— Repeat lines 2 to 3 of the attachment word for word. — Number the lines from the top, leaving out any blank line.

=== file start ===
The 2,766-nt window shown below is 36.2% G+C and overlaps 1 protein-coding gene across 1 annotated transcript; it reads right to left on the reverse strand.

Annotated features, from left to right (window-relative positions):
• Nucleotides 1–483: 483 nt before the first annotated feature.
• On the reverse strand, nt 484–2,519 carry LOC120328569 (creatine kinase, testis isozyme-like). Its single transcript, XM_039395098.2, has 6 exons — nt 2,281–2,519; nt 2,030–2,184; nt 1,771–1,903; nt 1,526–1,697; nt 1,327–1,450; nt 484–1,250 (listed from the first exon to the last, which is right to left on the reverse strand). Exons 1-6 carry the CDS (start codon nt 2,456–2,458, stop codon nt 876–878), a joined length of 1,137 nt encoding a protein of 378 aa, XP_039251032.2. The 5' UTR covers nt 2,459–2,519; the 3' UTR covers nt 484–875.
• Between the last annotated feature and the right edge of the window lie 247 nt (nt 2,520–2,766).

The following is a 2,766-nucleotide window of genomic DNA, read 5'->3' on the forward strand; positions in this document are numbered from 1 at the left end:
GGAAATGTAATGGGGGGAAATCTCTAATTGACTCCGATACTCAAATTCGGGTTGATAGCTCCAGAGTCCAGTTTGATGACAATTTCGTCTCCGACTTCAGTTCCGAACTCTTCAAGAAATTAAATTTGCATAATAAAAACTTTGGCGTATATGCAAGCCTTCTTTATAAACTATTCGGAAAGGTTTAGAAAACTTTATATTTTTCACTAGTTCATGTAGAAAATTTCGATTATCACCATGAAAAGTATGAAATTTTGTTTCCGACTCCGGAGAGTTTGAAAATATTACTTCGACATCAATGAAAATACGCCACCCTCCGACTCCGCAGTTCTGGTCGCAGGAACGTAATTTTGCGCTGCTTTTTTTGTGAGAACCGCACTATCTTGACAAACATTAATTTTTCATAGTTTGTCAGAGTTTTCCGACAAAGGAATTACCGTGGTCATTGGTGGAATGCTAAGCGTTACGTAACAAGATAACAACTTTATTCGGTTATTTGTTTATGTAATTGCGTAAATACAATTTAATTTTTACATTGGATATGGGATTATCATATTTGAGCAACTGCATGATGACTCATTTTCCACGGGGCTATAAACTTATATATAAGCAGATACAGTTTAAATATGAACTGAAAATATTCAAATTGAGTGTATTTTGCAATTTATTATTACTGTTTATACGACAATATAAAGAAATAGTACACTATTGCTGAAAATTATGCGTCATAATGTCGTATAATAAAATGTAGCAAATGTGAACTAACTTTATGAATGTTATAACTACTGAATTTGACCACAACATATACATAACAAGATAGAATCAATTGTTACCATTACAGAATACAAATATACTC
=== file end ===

Annotated features, from left to right (window-relative positions):
• Nucleotides 1–483: 483 nt before the first annotated feature.